Watts the buzz? - mywaste My Waste

Watts the buzz?

21 Oct 2022


Our modern world is full of devices that make life easier, from mobile phones and computers to hairdryers and drills. In Ireland alone nearly 60 million new electrical items were purchased last year, a number which is always increasing as we upgrade devices. This increase is a response to technological advances along with advertising and marketing making us believe we need the latest version. 

Watt are they?

The general term “electricals” covers a wide variety of products from large household items such a fridges and washing machines to smaller such as hairdryers and toasters; these are the items we all associate as being electrical but let’s not forget there are the really small items like vapes, earbuds or anything witha plug or battery, oh and all of those cables we use to charge these items too.

Watt are the options? 

The world of gadgets moves very fast, with consumers upgrading regularly meaning that second hand items still hold their value so be sure to donate or sell them. Repair and reuse should always come before recycling. Check out www.repairmystuff.ie for repair services in your area and before you buy that replacement toaster or hair dryer why not see if it can be repaired first saving you money and meaning less resources are used. 

Watt is WEEE and why should I know about it?

Electrical, electronic and battery waste, known as WEEE, is one of the fastest growing waste streams as well as being one of the most hazardous. Batteries and electronic goods contain heavy metals, such as mercury, cadmium and lead, which can pollute soil and water and are dangerous to human health.

Recycling of this WEEE is not only good for the environment and our health, it also makes sense; many of the valuable components and precious metals which can be used again and again in new products.

Waste electricals producer responsibility became law in 2005. If a company imports, manufactures or rebrands electricals, it must register as a producer and ensure the recycling target is achieved.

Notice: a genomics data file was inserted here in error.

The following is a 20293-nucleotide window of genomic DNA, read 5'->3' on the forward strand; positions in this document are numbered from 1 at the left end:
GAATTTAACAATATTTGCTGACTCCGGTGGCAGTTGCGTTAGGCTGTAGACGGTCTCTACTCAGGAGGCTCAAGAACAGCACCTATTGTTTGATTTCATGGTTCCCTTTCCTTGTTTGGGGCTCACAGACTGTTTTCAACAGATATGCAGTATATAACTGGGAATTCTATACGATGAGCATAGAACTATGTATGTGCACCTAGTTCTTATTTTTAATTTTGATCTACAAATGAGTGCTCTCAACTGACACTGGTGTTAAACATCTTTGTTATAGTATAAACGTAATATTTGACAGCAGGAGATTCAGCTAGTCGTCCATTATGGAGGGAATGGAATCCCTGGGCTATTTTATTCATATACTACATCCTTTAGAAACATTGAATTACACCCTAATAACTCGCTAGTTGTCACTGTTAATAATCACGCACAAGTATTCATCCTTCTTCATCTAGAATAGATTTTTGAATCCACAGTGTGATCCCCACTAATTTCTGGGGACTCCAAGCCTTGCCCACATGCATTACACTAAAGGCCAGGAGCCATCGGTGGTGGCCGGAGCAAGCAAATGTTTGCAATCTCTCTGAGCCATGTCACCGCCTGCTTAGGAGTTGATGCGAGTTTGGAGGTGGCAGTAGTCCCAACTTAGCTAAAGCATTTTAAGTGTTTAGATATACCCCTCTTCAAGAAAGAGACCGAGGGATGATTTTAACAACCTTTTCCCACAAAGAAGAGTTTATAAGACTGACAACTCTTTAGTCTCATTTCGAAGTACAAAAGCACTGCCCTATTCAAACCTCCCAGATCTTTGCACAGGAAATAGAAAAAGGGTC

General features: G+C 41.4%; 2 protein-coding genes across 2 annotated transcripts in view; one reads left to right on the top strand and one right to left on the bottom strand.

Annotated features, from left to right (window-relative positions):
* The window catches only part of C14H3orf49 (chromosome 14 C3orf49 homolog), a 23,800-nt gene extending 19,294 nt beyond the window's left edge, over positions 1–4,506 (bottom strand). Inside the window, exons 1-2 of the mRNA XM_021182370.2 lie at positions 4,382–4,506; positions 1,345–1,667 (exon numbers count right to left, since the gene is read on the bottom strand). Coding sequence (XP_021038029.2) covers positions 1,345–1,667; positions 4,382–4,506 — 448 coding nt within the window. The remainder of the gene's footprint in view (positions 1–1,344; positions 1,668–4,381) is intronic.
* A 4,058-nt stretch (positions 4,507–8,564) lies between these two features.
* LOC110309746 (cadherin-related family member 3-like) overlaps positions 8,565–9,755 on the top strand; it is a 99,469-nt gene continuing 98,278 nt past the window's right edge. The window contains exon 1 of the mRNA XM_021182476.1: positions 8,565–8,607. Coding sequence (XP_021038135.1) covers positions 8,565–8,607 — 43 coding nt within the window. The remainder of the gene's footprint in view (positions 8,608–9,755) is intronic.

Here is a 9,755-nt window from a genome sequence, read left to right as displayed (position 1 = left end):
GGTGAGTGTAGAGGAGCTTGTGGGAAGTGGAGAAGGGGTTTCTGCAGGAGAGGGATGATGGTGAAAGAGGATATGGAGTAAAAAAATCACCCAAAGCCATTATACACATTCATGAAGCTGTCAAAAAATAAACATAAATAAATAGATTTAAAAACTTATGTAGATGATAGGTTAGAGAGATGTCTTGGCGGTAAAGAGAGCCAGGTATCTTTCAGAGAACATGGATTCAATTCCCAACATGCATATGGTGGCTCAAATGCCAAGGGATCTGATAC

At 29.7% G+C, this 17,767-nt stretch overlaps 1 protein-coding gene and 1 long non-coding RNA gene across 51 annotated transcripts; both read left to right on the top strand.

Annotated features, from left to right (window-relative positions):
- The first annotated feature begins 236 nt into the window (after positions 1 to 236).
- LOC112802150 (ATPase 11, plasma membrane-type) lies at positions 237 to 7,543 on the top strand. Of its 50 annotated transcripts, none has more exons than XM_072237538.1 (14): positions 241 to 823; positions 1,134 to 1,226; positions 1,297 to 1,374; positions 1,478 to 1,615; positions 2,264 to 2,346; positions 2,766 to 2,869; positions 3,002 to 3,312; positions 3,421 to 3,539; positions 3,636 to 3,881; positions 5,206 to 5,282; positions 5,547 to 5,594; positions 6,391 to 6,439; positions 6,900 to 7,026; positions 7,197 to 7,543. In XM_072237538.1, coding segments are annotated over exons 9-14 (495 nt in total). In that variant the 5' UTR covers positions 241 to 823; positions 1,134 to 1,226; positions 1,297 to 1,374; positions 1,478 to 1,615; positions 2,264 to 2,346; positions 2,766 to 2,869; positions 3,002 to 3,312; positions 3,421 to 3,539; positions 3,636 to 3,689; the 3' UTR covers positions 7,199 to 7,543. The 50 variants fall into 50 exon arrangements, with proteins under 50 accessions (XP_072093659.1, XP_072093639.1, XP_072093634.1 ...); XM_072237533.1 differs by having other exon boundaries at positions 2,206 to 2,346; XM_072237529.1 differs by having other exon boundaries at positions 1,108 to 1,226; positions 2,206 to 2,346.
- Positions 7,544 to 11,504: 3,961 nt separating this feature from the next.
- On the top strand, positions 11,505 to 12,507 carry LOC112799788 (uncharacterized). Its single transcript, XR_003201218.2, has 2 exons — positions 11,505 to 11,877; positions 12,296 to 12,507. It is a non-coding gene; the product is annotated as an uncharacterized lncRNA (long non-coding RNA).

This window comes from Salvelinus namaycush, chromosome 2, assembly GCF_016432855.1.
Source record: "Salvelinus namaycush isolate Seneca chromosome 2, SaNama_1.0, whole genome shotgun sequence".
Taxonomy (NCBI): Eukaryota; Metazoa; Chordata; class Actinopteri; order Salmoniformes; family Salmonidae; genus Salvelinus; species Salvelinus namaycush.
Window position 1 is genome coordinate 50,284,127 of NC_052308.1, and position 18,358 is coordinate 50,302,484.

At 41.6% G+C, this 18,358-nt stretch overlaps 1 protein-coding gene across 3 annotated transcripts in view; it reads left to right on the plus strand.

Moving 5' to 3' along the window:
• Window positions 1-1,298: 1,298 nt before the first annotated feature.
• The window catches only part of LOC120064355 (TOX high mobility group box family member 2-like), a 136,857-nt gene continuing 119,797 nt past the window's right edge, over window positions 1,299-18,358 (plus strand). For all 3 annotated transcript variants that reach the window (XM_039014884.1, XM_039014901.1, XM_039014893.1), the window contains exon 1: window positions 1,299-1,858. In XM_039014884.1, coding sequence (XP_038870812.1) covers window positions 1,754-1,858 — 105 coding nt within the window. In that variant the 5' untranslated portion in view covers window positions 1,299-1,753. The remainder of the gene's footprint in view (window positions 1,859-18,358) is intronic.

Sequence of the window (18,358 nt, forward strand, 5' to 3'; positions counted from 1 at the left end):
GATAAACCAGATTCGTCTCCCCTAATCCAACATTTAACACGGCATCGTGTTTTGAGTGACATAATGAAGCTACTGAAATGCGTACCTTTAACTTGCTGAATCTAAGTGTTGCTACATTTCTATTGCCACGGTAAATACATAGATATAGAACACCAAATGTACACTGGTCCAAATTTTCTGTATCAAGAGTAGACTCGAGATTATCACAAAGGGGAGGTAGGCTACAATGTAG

For us, the consumers, recycling of these WEEE items is free. You can bring them to your local recycling centre or civic amenity site. You can also bring them to your local electrical shop for recycling and it does not have to be the same shop where you bought the original product. You can recycle these items without purchasing a new product but only if the shop sells the same type of product. For example, you can’t return a power drill to a shop that does not sell power drills. Just look out for the We’ll take it back signs.

Watts the story with batteries? 

You can return dead batteries to any retailer but only if they are selling the same types of batteries. You can just drop waste batteries into the boxes that are displayed in many supermarkets and other shops. You don’t need to buy new batteries when dropping off the old ones. Remember batteries should never be placed in your general waste bin. 

Watt happens to the items I send for Recycling?

Old electrical items, especially the smaller items, tend to sit in drawers, cupboards and sheds. However, recycling electricals that cannot be reused or sold are vital to a circular system as they contain precious metals and other materials.

These precious metals are great conductors allowing devices to become smaller and more efficient. Take the smartphone you’re possibly reading this on, it contains gold, silver, copper, platinum, aluminium and palladium. Each device contains very small amounts of these so don’t go breaking it open to find them, collectively there are over 6 billion smartphone owners on the planet meaning a significant amount of those precious metals can be recovered. Be sure to check those drawers at home and stop letting old devices gather dust and send them for recycling. 

The world of gadgets moves very fast, with consumers upgrading regularly, and second hand items still hold their value. Reuse is always better than recycling, so if the electrical item still works it is better to find an opportunity for reuse, like donating or selling it, rather than recycling it.

In Ireland we have two compliance schemes for WEEE, you can find more info about them here or click on the logos below to check out their websites directly.

Author – Declan Breen